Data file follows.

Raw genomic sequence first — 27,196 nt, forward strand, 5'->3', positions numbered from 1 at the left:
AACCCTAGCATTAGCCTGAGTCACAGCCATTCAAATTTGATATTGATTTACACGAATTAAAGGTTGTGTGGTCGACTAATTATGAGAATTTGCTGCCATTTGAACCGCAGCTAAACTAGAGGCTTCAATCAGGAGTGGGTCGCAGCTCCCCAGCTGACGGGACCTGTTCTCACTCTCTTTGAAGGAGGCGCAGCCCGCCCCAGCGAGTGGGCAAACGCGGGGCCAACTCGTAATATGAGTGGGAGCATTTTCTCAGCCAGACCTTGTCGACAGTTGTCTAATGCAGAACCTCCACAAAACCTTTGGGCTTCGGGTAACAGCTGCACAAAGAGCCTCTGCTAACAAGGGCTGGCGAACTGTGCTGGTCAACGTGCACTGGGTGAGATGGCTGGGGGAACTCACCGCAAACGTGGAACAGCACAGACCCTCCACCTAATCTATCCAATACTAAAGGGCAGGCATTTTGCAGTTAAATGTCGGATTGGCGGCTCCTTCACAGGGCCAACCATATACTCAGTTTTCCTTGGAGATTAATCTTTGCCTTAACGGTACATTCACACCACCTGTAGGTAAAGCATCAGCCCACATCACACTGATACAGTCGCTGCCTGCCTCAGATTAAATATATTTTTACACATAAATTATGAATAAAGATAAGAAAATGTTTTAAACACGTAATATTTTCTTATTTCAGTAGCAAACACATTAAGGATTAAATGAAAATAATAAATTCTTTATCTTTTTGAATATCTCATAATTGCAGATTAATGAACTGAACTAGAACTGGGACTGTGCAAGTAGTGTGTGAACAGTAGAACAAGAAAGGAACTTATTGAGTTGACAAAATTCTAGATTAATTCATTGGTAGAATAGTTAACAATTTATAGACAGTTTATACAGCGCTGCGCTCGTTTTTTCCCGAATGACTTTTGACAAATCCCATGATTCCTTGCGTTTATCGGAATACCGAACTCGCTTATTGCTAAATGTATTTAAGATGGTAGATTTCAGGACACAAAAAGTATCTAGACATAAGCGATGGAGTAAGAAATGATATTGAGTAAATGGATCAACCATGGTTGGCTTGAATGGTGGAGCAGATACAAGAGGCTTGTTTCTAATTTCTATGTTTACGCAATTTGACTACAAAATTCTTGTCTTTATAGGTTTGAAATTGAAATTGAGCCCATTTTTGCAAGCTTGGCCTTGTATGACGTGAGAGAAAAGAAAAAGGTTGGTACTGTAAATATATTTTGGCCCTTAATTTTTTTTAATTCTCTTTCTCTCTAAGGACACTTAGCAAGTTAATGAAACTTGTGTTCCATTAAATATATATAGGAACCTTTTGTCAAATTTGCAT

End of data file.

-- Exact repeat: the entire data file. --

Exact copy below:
Raw genomic sequence first — 27,196 nt, forward strand, 5'->3', positions numbered from 1 at the left:
AACCCTAGCATTAGCCTGAGTCACAGCCATTCAAATTTGATATTGATTTACACGAATTAAAGGTTGTGTGGTCGACTAATTATGAGAATTTGCTGCCATTTGAACCGCAGCTAAACTAGAGGCTTCAATCAGGAGTGGGTCGCAGCTCCCCAGCTGACGGGACCTGTTCTCACTCTCTTTGAAGGAGGCGCAGCCCGCCCCAGCGAGTGGGCAAACGCGGGGCCAACTCGTAATATGAGTGGGAGCATTTTCTCAGCCAGACCTTGTCGACAGTTGTCTAATGCAGAACCTCCACAAAACCTTTGGGCTTCGGGTAACAGCTGCACAAAGAGCCTCTGCTAACAAGGGCTGGCGAACTGTGCTGGTCAACGTGCACTGGGTGAGATGGCTGGGGGAACTCACCGCAAACGTGGAACAGCACAGACCCTCCACCTAATCTATCCAATACTAAAGGGCAGGCATTTTGCAGTTAAATGTCGGATTGGCGGCTCCTTCACAGGGCCAACCATATACTCAGTTTTCCTTGGAGATTAATCTTTGCCTTAACGGTACATTCACACCACCTGTAGGTAAAGCATCAGCCCACATCACACTGATACAGTCGCTGCCTGCCTCAGATTAAATATATTTTTACACATAAATTATGAATAAAGATAAGAAAATGTTTTAAACACGTAATATTTTCTTATTTCAGTAGCAAACACATTAAGGATTAAATGAAAATAATAAATTCTTTATCTTTTTGAATATCTCATAATTGCAGATTAATGAACTGAACTAGAACTGGGACTGTGCAAGTAGTGTGTGAACAGTAGAACAAGAAAGGAACTTATTGAGTTGACAAAATTCTAGATTAATTCATTGGTAGAATAGTTAACAATTTATAGACAGTTTATACAGCGCTGCGCTCGTTTTTTCCCGAATGACTTTTGACAAATCCCATGATTCCTTGCGTTTATCGGAATACCGAACTCGCTTATTGCTAAATGTATTTAAGATGGTAGATTTCAGGACACAAAAAGTATCTAGACATAAGCGATGGAGTAAGAAATGATATTGAGTAAATGGATCAACCATGGTTGGCTTGAATGGTGGAGCAGATACAAGAGGCTTGTTTCTAATTTCTATGTTTACGCAATTTGACTACAAAATTCTTGTCTTTATAGGTTTGAAATTGAAATTGAGCCCATTTTTGCAAGCTTGGCCTTGTATGACGTGAGAGAAAAGAAAAAGGTTGGTACTGTAAATATATTTTGGCCCTTAATTTTTTTTAATTCTCTTTCTCTCTAAGGACACTTAGCAAGTTAATGAAACTTGTGTTCCATTAAATATATATAGGAACCTTTTGTCAAATTTGCAT